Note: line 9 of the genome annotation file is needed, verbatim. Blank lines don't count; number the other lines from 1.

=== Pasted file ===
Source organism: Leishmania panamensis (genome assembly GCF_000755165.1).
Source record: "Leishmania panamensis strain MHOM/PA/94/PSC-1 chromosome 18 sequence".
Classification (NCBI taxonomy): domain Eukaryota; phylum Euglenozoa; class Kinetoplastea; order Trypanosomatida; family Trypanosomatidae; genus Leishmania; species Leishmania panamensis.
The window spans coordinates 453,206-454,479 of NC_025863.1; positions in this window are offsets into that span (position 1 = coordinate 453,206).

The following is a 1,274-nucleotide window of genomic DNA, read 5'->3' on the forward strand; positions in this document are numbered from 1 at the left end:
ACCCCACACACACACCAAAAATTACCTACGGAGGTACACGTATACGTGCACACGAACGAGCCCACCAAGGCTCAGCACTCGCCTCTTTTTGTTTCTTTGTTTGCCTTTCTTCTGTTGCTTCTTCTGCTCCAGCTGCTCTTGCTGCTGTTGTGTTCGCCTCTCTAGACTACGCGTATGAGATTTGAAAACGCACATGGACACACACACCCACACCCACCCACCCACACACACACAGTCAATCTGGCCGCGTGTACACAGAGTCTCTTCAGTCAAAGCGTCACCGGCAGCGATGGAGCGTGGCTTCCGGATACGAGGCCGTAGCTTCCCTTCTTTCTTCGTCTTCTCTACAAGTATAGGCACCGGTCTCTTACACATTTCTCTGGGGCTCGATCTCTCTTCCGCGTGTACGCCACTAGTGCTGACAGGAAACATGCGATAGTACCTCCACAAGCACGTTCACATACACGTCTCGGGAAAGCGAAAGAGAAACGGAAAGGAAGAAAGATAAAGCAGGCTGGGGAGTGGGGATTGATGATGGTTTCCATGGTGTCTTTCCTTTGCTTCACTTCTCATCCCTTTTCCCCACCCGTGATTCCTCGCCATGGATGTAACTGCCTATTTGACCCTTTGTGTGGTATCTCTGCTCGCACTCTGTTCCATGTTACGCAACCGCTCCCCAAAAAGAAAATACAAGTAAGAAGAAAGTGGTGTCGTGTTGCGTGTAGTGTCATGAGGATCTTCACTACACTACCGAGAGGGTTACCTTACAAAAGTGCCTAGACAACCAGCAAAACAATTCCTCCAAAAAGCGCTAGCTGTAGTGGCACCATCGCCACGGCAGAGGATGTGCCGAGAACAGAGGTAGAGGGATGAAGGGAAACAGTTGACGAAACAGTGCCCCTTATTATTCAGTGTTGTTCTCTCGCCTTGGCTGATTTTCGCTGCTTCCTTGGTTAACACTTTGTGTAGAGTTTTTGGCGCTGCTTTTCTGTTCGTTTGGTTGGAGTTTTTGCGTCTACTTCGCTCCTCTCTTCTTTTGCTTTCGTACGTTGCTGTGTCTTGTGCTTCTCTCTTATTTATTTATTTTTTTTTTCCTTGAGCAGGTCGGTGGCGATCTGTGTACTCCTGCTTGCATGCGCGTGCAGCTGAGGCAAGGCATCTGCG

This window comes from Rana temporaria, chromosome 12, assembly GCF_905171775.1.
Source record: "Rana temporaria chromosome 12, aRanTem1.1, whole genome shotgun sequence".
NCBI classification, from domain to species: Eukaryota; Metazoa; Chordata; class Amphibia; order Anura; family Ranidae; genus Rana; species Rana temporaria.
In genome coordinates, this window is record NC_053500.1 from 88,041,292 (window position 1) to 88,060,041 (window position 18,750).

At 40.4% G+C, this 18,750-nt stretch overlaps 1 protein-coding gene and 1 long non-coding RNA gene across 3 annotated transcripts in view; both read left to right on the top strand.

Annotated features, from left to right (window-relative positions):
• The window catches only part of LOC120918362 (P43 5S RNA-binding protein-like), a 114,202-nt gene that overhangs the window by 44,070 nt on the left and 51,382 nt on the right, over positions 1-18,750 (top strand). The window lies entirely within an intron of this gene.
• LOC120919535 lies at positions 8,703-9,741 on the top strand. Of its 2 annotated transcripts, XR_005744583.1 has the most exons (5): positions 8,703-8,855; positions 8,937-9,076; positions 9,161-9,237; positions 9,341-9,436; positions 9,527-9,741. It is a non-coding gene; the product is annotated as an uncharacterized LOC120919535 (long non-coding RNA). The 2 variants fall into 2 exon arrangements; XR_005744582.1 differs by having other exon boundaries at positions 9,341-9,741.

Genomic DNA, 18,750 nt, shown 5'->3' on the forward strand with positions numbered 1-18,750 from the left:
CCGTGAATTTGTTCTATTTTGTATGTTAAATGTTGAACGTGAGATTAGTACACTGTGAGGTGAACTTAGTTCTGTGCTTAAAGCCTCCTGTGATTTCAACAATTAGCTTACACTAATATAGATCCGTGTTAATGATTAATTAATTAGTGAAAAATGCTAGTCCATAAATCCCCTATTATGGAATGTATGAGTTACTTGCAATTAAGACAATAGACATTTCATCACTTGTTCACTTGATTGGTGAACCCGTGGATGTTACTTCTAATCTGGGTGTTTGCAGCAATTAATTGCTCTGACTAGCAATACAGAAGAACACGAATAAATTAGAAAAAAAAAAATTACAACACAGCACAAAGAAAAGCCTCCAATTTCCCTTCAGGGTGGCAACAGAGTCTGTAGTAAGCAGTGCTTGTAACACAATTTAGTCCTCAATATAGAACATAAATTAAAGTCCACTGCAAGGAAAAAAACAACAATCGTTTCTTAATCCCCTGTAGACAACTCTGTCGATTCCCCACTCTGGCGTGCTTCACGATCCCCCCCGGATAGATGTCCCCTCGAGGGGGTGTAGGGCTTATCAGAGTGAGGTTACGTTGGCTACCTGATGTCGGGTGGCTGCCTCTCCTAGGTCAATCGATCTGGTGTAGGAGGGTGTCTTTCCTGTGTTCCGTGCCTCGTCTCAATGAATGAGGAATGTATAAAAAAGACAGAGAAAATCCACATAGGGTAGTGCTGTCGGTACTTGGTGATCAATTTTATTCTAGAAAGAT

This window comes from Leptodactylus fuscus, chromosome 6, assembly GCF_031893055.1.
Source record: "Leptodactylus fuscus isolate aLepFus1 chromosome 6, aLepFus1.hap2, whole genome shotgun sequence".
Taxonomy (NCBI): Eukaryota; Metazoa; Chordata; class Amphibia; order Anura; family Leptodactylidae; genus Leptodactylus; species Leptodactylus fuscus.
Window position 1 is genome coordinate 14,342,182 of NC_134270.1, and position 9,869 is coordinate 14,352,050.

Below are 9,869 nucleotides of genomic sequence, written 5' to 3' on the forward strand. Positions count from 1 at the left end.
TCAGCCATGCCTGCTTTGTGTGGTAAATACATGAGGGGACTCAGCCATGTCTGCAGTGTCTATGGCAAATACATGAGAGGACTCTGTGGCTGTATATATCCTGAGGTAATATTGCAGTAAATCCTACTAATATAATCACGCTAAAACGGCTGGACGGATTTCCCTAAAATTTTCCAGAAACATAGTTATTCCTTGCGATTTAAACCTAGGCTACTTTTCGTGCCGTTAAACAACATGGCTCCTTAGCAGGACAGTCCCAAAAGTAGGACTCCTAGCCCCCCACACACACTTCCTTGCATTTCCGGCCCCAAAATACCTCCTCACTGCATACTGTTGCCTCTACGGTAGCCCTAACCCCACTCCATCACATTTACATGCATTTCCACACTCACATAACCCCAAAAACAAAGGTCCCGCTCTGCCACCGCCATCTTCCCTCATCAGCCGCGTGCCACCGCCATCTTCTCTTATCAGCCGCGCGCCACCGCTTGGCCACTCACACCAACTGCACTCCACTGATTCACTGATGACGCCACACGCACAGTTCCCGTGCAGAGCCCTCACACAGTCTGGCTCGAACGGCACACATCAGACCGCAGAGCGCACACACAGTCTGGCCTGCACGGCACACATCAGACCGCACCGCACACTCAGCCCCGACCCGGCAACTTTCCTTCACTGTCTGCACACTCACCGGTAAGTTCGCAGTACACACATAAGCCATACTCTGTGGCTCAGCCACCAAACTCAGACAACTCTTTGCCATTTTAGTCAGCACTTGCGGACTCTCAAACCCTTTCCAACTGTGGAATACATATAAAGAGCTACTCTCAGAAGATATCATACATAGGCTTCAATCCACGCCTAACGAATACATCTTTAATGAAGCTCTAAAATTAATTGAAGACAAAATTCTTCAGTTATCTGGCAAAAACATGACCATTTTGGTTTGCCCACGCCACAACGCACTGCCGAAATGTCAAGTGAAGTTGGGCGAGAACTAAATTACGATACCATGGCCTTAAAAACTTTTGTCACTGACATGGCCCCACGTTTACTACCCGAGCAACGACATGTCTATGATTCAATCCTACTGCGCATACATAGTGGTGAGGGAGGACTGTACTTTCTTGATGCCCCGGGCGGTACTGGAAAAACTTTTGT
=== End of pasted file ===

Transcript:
NCBI classification, from domain to species: Eukaryota; Metazoa; Chordata; class Amphibia; order Anura; family Ranidae; genus Rana; species Rana temporaria.